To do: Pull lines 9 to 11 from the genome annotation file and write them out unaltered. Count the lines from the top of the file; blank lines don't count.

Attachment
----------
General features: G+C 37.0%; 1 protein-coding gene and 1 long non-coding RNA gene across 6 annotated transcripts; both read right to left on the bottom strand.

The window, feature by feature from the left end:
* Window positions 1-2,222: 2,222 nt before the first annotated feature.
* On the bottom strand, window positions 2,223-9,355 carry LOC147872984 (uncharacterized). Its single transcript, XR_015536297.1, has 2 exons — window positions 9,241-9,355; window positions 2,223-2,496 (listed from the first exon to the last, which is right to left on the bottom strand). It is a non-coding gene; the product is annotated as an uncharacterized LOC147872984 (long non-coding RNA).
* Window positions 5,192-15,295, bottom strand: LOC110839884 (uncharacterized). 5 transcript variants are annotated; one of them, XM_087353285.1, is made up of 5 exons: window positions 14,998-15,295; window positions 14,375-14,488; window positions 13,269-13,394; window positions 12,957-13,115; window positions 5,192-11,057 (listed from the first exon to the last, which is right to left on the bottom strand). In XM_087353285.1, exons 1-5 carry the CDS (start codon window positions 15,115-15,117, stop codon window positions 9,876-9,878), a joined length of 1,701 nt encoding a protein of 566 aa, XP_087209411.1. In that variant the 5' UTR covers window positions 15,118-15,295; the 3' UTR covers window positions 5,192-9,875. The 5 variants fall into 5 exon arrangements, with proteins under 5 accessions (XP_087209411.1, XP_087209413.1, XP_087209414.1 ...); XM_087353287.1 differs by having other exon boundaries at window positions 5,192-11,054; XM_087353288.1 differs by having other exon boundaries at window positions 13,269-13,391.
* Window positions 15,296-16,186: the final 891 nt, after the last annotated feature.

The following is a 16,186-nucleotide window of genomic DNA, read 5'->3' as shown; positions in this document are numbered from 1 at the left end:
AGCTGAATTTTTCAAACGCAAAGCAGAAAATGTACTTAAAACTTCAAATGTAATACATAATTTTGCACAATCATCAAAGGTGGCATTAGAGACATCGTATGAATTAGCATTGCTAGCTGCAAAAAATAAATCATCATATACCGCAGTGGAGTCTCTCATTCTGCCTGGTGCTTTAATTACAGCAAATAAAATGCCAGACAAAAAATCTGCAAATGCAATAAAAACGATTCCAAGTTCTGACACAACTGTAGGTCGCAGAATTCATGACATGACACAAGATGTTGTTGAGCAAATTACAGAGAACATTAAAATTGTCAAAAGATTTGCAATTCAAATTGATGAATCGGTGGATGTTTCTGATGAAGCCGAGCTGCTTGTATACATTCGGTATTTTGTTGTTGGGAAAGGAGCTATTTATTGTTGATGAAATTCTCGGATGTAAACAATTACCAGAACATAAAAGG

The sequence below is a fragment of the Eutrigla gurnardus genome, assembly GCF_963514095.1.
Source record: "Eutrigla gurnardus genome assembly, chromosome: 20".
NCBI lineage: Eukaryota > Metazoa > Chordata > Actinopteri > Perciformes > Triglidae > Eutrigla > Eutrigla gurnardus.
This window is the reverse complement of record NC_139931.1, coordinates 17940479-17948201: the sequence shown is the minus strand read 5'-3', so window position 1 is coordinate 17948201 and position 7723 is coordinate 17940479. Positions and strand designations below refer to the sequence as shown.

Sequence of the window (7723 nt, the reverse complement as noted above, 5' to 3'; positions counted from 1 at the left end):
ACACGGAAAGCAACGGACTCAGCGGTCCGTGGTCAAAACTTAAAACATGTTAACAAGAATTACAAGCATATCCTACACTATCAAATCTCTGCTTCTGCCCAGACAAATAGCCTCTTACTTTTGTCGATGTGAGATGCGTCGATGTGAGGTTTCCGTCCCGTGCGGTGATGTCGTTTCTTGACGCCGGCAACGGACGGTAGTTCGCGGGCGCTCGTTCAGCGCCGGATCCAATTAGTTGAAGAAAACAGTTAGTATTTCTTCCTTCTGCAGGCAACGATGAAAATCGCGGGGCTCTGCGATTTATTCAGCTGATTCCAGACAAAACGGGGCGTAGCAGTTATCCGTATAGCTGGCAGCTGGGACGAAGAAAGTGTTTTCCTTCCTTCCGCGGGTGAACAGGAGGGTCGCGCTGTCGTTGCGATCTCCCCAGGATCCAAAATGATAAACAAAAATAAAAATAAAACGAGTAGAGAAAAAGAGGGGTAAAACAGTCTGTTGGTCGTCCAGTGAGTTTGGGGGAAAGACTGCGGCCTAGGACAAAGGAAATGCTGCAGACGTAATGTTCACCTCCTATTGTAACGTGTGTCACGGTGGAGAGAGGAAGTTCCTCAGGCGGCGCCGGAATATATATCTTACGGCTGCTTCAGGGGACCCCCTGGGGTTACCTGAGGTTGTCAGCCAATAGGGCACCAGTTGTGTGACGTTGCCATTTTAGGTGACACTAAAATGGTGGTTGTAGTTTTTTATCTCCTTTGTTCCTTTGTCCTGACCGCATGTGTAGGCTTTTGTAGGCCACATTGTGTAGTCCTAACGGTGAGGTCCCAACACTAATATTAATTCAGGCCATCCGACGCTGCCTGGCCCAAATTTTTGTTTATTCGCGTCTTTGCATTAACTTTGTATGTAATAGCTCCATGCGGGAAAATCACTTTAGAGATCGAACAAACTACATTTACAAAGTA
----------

The sequence below is a fragment of the Eutrigla gurnardus genome, assembly GCF_963514095.1.
Source record: "Eutrigla gurnardus genome assembly, chromosome: 20".
NCBI lineage: Eukaryota > Metazoa > Chordata > Actinopteri > Perciformes > Triglidae > Eutrigla > Eutrigla gurnardus.